19. Subquery processing overview SQL without subquery relational expr without Apply logical reordering set-oriented execution Removal of Apply physical optimizations navigational, “nested loops” execution “nested loops” languages relational expr with Apply SQL with subquery Removal of Subquery Parsing and normalization Cost-based optimization

20. The fine print • Can you always remove subqueries? • Yes, but you need a quirky Conditional Apply • Subqueries in CASE WHEN expressions • Can you always remove Apply? • Not Conditional Apply • Not with opaque table-valued functions • Beyond yes/no answer: Apply removal can explode size of original relational expression

21. Outline • Query optimizer context • Subquery processing framework • Subquery disjunctions

22. Subquery disjunctions select * from customer where c_catgory = “preferred” or exists(select * from nation where n_nation = c_nation and …) or exists(select * from orders where o_custkey = c_custkey and …) APPLY[semijoin](bind:C_CUSTKEY, C_NATION, C_CATEGORY) CUSTOMER UNION ALL SELECT(C_CATEGORY = “preferred”) SELECT SELECT 1 NATION ORDERS Natural forward lookup plan Union All with early termination short-circuits “OR” computation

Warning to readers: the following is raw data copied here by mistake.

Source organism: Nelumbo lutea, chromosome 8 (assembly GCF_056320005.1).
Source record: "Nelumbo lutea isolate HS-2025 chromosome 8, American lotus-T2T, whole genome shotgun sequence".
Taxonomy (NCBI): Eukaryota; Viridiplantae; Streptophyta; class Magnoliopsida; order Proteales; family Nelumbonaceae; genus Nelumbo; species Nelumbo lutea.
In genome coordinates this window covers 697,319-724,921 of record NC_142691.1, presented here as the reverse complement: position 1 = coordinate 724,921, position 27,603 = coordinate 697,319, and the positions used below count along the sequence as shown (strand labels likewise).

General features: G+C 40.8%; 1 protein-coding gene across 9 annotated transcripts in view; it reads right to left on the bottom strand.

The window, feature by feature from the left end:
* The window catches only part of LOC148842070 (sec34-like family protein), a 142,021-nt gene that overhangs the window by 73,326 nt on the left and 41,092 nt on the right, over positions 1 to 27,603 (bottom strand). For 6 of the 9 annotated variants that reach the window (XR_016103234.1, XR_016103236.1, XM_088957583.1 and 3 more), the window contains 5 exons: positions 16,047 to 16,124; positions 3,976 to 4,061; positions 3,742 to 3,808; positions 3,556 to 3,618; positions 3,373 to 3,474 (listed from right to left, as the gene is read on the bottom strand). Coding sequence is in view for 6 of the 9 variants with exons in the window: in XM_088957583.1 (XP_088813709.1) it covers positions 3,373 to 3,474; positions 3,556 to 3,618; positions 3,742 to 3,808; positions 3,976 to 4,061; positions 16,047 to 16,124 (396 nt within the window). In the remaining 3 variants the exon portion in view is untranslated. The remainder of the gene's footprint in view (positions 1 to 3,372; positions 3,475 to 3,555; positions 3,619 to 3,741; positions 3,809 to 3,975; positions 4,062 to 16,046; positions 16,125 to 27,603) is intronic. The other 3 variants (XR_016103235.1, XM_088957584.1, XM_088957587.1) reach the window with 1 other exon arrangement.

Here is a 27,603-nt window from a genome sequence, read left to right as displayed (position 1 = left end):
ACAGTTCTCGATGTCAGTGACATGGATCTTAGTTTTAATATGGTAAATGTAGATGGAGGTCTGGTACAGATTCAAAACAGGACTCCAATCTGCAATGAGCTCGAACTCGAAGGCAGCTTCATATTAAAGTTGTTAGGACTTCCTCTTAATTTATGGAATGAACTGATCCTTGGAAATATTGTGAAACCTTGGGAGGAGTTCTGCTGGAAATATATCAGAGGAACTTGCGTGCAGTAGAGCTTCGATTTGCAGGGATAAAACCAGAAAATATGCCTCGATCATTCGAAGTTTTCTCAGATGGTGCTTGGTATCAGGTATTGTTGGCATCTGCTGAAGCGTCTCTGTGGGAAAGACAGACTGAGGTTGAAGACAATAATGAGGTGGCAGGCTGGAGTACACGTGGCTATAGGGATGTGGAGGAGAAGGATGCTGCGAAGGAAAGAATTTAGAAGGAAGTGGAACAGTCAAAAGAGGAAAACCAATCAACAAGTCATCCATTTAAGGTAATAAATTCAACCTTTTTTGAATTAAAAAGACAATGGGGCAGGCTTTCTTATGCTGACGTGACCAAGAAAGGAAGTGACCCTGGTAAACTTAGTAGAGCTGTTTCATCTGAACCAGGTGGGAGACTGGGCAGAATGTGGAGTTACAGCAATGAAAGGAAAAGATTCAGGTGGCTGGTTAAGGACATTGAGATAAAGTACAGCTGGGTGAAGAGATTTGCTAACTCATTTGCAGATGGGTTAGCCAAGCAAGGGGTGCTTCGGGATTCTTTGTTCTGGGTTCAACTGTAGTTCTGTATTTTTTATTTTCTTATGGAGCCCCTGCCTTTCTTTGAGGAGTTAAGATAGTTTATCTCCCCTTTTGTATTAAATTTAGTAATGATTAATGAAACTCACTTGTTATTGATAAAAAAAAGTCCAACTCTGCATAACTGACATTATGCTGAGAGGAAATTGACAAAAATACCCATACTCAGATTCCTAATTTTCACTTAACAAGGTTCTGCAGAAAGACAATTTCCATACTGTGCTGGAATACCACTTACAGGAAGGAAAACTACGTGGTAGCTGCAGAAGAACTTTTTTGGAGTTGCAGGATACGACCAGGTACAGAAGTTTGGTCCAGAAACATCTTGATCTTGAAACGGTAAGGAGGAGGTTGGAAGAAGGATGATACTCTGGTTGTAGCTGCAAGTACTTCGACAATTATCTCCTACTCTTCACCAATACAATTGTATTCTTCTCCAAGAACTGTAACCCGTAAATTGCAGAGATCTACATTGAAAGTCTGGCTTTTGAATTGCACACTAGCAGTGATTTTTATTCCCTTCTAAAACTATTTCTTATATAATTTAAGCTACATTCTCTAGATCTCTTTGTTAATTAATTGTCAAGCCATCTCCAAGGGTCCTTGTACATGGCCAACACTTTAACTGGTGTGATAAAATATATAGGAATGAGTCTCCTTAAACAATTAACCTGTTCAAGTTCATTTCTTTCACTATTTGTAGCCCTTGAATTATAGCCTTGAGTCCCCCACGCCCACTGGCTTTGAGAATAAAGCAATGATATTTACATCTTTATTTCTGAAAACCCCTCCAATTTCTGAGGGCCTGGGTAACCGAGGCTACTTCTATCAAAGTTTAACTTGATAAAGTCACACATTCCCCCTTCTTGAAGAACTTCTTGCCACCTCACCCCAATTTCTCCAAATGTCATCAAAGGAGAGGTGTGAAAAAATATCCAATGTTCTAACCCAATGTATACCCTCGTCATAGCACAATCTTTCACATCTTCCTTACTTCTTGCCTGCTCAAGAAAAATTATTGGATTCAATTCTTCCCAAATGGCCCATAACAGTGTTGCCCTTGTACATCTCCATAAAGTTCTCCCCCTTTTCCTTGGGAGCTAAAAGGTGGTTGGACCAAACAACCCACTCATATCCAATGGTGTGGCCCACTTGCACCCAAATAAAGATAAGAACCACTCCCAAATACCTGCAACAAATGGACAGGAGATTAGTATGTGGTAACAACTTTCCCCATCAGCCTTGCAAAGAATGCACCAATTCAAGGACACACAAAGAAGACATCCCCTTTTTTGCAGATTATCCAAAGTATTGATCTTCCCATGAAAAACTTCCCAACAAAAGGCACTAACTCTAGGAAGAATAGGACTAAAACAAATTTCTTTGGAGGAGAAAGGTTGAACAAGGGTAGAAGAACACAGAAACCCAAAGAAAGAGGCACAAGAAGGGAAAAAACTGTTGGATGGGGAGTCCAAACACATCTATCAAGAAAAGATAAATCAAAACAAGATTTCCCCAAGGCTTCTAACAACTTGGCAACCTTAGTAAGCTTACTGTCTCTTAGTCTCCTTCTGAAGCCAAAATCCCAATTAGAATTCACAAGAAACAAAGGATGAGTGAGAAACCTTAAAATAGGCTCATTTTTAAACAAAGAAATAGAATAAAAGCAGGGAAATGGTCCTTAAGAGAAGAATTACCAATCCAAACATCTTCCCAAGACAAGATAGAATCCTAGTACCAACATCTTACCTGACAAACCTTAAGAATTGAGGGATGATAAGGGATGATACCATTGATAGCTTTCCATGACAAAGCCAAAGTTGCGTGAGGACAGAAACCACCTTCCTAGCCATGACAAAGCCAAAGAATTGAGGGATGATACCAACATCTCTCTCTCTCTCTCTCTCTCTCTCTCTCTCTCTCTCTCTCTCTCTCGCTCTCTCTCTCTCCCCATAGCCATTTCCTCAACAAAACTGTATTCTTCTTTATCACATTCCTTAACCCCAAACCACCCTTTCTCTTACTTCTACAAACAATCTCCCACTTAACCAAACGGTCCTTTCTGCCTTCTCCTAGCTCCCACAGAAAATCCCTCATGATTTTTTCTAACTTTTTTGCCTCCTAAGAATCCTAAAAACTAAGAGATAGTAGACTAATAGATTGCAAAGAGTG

23. Apply removal on Union UNION (DISTINCT) SELECT(C_CATEGORY = “preferred”) SEMIJOIN CUSTOMER ORDERS CUSTOMER SEMIJOIN CUSTOMER NATION Distributivity replicates outer expression Allows set-oriented and reverse lookup plan This form of Apply removal done in cost-based optimization, not simplification

24. Summary • Presentation focused on overall framework for processing SQL subqueries and “for each” constructs • Many optimization pockets within such framework – you can read in the paper: • Optimizations for semijoin, antijoin, outerjoin • “Magic subquery decorrelation” technique • Optimizations for general Apply • … • Goal of “decorrelation” is not set-oriented execution, but to normalize and open up execution alternatives

25. A question of costing Fwd-lookup … 10ms to 3 days Bwd-lookup … 10ms to 3 days , cases opposite to fwd-lkp Optimizer that picks the right strategy for you … priceless Set-oriented execution … 2 to 3 hours